Output shape of conv1 layer is (17, 52, 36)

Parameters = (5 x 5 x 24 + 1 ) *36 = 21636

For the input planes with a shape of 17x52x36

conv3 has 48 filters of shape 5x5x36 (HxWxD)

A stride of 2 for both the height and width (S)

Valid padding of size 1 (P)

The new output height or width of conv1 layer is:

new_height = (17–5 +2*1)/2 +1 = 8

I calculate 8, the model.summary() calculates 7. I do not know why the model does not match this answer. I will use the model.summary() 7 for the new_height.

new_width = (52–5+2*1)/2 + 1 = 25

I calculate 25 model.summary() calculates 24. I am sure I am right, but I am going to use model.summary() result.

Output shape of conv1 layer is (7, 24, 48)

Parameters = (5 x 5 x 36 + 1 ) * 48 = 43,248

For the input planes with a shape of 7x24x48

conv4 has 64 filters of shape 3x3x48 (HxWxD)

A stride of 1 for both the height and width (S)

Valid padding of size 1 (P)

The new output height or width of conv4 layer is:

new_height = (7–3 +1*1)/1 +1 = 4

I calculate 4, the model.summary() calculates 5. I do not know why the model does not match this answer. I will use the model.summary 5 for the new_height.

new_width = (24–3+2*1)/1+ 1 = 24

I calculate 24, the model.summary() calculates 22. I do not know why the model does not match this answer. I will use the model.summary 5 for the new_height.

Output shape of conv1 layer is (5, 22, 64)

Parameters = (3 x 3 x 48 + 1 ) * 64 = 27,712

For the input planes with a shape of 5x22x64

conv4 has 64 filters of shape 3x3x64 (HxWxD)

A stride of 1 for both the height and width (S)

Valid padding of size 1 (P)

The new output height or width of conv5 layer is:

new_height = (5–3 +1*1)/1 +1 = 4

I calculate 4, the model.summary() calculates 3. I do not know why the model does not match this answer. I will use the model.summary 3 for the new_height.

new_width = (22–3+1*1)/1+ 1 = 21

model.summary() calculates 20.

(model.summary only uses even numbers for the last two numbers in the output shape)

Output shape of conv5 layer is (3, 20, 64)

Parameters = (3 x 3 x 64 + 1 ) * 64 = 36,928

The output shape of conv5, (3, 20, 64) is flattened to 3840 neurons.

There are four fully connected hidden layers in this model as how in figure 6.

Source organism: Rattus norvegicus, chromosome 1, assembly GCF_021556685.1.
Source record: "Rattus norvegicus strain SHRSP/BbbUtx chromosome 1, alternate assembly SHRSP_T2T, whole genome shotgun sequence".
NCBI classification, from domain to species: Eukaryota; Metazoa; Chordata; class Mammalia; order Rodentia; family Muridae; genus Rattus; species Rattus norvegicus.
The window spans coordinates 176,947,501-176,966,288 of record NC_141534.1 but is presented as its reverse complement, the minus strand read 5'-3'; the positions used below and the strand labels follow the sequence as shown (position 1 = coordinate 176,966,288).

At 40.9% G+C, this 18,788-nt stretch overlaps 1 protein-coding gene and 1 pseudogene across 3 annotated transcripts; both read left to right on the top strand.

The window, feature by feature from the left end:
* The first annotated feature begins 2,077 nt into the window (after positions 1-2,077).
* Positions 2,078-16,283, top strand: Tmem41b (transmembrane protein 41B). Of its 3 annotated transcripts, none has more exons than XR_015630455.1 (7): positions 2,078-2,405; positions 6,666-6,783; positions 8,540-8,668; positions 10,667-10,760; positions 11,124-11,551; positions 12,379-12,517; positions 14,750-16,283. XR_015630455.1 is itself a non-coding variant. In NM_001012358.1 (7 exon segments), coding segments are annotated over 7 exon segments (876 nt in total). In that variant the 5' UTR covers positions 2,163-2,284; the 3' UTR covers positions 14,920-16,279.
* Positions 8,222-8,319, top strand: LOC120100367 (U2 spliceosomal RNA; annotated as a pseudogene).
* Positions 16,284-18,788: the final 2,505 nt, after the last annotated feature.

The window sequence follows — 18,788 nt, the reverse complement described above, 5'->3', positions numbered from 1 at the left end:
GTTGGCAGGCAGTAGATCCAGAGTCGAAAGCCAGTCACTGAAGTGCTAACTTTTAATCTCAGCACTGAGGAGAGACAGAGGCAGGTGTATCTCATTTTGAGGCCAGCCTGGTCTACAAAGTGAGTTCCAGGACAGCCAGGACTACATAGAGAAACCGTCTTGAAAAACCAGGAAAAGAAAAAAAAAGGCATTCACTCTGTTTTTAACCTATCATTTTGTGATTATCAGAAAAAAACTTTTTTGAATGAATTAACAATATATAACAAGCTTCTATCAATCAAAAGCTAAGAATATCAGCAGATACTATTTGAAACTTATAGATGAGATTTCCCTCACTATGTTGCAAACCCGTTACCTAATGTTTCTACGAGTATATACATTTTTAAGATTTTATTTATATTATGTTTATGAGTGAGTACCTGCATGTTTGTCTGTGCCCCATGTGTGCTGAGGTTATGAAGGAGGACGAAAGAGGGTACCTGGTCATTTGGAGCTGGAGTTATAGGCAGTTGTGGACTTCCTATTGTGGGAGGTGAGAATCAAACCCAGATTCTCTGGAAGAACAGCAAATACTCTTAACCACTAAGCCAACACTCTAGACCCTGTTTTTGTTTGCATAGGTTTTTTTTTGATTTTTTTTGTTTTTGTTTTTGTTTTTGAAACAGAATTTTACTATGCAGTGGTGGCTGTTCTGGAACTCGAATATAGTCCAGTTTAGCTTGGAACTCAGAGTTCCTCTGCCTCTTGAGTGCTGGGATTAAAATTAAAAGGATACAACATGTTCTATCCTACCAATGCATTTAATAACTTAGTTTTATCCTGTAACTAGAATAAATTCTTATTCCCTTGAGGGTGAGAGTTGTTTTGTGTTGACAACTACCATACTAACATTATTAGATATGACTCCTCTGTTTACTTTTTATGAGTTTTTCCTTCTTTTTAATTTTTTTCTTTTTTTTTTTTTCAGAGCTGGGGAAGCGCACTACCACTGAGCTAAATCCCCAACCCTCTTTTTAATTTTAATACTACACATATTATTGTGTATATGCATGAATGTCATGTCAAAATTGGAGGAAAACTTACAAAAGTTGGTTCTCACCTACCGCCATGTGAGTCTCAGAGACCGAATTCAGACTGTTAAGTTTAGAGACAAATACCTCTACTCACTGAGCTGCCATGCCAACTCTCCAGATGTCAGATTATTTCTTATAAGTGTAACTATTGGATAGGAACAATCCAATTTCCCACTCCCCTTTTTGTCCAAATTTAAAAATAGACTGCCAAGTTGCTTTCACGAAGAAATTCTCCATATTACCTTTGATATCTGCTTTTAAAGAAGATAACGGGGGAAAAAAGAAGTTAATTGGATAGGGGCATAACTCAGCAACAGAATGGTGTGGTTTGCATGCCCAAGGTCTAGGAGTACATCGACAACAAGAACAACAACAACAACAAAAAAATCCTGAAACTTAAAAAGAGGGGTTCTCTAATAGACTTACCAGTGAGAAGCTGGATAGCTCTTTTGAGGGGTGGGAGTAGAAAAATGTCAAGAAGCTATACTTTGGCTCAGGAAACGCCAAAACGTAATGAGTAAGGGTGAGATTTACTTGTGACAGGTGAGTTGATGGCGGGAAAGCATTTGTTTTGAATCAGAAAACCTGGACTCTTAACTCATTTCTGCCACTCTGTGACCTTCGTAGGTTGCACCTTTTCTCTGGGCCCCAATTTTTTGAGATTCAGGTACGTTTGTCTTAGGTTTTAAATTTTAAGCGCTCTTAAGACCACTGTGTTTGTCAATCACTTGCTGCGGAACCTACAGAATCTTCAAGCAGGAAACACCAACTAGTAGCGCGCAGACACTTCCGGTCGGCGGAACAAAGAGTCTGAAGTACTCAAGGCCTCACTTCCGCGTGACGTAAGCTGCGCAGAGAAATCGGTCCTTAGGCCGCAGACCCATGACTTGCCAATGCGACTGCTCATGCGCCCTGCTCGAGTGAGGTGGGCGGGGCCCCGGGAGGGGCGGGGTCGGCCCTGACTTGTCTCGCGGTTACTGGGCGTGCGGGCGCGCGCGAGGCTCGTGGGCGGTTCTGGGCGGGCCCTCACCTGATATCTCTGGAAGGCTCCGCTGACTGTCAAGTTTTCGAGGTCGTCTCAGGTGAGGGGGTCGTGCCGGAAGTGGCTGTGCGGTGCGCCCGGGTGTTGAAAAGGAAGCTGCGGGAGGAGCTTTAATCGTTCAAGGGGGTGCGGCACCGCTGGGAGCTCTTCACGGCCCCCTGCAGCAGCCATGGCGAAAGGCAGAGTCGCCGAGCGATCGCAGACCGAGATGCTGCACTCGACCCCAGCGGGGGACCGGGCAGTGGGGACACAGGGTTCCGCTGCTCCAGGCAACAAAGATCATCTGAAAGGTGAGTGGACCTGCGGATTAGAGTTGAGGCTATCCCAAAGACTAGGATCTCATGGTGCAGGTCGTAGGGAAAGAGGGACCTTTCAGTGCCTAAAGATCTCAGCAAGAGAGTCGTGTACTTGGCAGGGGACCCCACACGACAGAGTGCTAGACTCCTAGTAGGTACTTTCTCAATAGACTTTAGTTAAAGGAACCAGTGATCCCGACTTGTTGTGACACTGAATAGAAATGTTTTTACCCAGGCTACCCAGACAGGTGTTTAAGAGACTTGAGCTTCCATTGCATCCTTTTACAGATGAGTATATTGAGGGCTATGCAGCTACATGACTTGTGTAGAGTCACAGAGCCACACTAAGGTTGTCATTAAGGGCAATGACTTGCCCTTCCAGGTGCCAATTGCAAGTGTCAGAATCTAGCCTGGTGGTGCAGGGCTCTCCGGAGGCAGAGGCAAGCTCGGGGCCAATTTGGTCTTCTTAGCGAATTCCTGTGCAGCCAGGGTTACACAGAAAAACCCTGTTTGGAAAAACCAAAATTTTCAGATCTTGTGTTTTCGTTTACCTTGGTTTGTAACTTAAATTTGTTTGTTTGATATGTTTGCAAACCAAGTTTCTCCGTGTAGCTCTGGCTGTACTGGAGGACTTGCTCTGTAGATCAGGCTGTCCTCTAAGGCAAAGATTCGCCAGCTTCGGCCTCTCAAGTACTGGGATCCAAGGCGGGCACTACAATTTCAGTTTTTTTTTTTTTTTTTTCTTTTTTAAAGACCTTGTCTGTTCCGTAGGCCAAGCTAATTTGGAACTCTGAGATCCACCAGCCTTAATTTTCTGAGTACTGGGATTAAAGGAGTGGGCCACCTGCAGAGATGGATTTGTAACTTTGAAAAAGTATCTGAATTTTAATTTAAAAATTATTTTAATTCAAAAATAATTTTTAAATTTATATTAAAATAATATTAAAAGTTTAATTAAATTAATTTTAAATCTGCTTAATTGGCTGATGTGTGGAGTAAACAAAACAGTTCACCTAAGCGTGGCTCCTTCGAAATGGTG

This simple model does not benefit from dropout layers. The biggest cost is training the data using AWS. A GPU is necessary to train this data. The saving of weights for each epoch and the final model saves computing time.

The files to run on the autonomous track are the model output file and a drive file. Modifying the drive file allows the data to not be retrained. In this example, drive files was edited to undo a change in the model without retraining the data and using AWS again. The way to change the model output file is to retrain the data.

After training data for weeks, making progress, and still crossing the yellow lines a few times around the track, I wondered, “What would Vivek Do?”. He recommended I modify the drive.py file on the steering output to put a damper on my sinusoidal driving around the track. It helped immensely. While in the drive.py file, I read, “feel free to change this”. I then changed the throttle to go above 30 miles per hour on the autonomous track. The car hit the side barrier immediately. This gave me an idea to change the throttle to 15 miles per hour. It worked on the track. The car would get a ticket for driving too slow in Mountain View, California. I have seen my cohorts videos where they drive around the autonomous track above 30 miles per hour.

Here is my video on youtube. The training data does okay on the new training track. I do hit a side barrier eventually. I will work on this. The new track may be considered the test data.

Project 3 has been the most challenging project where my learning has been exponential as I completed the project. I look forward to completing projects 4 and 5. Here is my video on youtube.

References

1. John Chen, Vivek Yadov, Ryan Keenan and October cohorts on the forum and slack project channels.

2. Udacity lecture movies and written material. https://www.udacity.com/self-driving-car

3. NVIDIA paper https://images.nvidia.com/content/tegra/automotive/images/2016/solutions/pdf/end-to-end-dl-using-px.pdf

4. Comma.ai https://github.com/commaai/research/blob/master/train_steering_model.py

5. Keras documentation https://keras.io/